[gridengine users] A couple of questions...

Jesse Becker beckerjes at mail.nih.gov
Wed Jun 29 14:02:04 UTC 2011


On Wed, Jun 29, 2011 at 09:43:33AM -0400, Vic wrote:
>
>> You can set limits per user as well via RQS.
>
>Yes, but I don't want to set limits per user; I want to set limits *per
>invocation*.
>
>Each user must be able to submit jobs after his Quartus jobs have been
>queued, and have those jobs start immediately (subject to resource, of
>course). Additionally, users might sometimes need to run multiple Quartus
>runs and have those run independently of each other - so, for example, we
>might have one user running two instances, with four jobs executing from
>each instance and 12 jobs from each queuing.

Sure, that makes sense.  I don't think your situation is all that rare.


>> They can *submit* as many jobs as they want, in that they are sent to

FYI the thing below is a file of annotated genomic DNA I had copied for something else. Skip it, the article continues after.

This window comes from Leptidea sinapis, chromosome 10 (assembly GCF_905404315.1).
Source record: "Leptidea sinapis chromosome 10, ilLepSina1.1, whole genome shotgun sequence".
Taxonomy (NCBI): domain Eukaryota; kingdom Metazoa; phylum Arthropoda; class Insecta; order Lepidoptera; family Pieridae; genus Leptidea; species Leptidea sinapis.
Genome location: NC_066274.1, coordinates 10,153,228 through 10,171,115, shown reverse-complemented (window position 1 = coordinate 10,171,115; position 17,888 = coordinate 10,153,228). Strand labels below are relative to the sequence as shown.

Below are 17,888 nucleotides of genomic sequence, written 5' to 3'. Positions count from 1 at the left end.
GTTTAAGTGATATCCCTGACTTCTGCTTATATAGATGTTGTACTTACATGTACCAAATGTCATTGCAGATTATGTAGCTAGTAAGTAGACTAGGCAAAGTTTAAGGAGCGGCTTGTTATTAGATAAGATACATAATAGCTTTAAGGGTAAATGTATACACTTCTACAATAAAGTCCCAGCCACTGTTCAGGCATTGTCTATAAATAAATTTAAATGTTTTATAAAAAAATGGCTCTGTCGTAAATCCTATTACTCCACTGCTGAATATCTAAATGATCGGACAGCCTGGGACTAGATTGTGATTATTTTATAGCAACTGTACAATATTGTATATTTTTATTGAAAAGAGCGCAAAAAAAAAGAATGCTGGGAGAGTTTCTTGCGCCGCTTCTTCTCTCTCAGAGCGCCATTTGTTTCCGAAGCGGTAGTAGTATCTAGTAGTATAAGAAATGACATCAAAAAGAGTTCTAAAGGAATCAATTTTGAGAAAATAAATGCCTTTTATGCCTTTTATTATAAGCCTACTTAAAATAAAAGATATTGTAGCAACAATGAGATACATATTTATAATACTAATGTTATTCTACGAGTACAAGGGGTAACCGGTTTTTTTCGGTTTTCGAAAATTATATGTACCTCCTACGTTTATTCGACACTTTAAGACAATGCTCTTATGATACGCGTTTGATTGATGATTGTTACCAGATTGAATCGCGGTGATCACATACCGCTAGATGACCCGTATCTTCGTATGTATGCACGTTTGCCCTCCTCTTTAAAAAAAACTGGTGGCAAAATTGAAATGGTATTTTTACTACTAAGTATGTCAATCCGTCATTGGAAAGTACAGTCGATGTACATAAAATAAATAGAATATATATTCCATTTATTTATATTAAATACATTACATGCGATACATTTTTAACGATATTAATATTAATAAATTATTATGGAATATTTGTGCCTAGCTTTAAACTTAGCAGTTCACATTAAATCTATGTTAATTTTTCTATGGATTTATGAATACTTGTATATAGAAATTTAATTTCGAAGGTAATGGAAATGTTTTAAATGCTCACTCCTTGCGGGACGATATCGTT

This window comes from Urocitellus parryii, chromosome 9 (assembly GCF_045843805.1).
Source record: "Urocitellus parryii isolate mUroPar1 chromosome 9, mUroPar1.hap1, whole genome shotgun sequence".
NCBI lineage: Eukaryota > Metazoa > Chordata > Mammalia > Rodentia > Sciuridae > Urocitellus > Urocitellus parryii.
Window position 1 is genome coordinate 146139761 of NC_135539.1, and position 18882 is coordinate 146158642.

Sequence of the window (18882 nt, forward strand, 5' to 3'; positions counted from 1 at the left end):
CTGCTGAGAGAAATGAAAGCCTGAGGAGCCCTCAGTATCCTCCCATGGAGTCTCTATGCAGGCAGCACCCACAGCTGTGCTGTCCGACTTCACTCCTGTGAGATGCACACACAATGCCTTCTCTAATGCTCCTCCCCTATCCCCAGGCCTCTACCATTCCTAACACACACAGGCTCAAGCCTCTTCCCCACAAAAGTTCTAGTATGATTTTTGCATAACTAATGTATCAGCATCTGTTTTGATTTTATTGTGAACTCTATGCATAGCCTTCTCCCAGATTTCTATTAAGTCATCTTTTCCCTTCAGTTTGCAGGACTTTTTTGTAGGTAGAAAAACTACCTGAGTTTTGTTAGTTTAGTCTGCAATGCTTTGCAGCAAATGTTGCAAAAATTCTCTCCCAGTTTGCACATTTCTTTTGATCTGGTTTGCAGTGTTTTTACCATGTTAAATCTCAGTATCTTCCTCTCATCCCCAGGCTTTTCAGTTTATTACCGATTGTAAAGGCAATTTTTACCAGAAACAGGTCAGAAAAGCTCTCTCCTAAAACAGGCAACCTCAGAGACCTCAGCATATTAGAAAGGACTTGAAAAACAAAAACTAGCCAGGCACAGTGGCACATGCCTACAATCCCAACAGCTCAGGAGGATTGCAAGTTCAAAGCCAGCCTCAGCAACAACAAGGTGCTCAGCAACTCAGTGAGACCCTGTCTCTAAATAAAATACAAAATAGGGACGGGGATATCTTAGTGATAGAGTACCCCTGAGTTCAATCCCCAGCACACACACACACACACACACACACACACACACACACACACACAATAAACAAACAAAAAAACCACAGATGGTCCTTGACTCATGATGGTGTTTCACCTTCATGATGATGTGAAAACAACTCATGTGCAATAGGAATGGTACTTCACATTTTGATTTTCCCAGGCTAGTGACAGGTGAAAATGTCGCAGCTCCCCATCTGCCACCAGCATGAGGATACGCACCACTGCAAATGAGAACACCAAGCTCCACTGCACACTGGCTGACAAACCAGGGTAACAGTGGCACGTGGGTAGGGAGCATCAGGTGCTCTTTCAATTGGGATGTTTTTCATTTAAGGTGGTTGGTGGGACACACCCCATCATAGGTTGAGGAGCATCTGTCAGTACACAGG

>> SGE (up to the limits set by max_u_jobs, max_jobs, and other limits),
>> but only a certain number of them will run at a given time.
>
>Indeed - but if I limit the total number of jobs a user can run to a
>sensible level, then that user can't do any work after submitting a
>Quartus run. We might as well send him home...

Not quite.  Create two queues:  one called "Quart" for Quartus jobs and
one called "Gallon" for non-Quartus.  Both queues exist on all hosts.
Make Quart subordinate to Gallon.  Set the scheduler to use the lowest
loaded systems first.

Thus, you can run as many Quartus jobs as you want, but when someone
wants to run something else, it will go to the Pint queue, and suspend
the Quartus jobs if it needs to.

Or you could buy more compute nodes.


>> 3) We encourage the users to submit "more, smaller" jobs to SGE when
>> possible.  This creates a higher job throughput, and a faster "churn"
>> rate, which leads to a more fair distribution of CPU cycles (we mostly
>> use functional shares for this).
>
>This isn't something over which I have any control; we're using commercial
>tools, and they submit jobs that are the size they are. Typically, we
>expect 4hrs+ per job, but 24 hours isn't unknown.

Sure, we've the same issue here as well.  Not all jobs are "short," but
we try.


-- 
Jesse Becker
NHGRI Linux support (Digicon Contractor)



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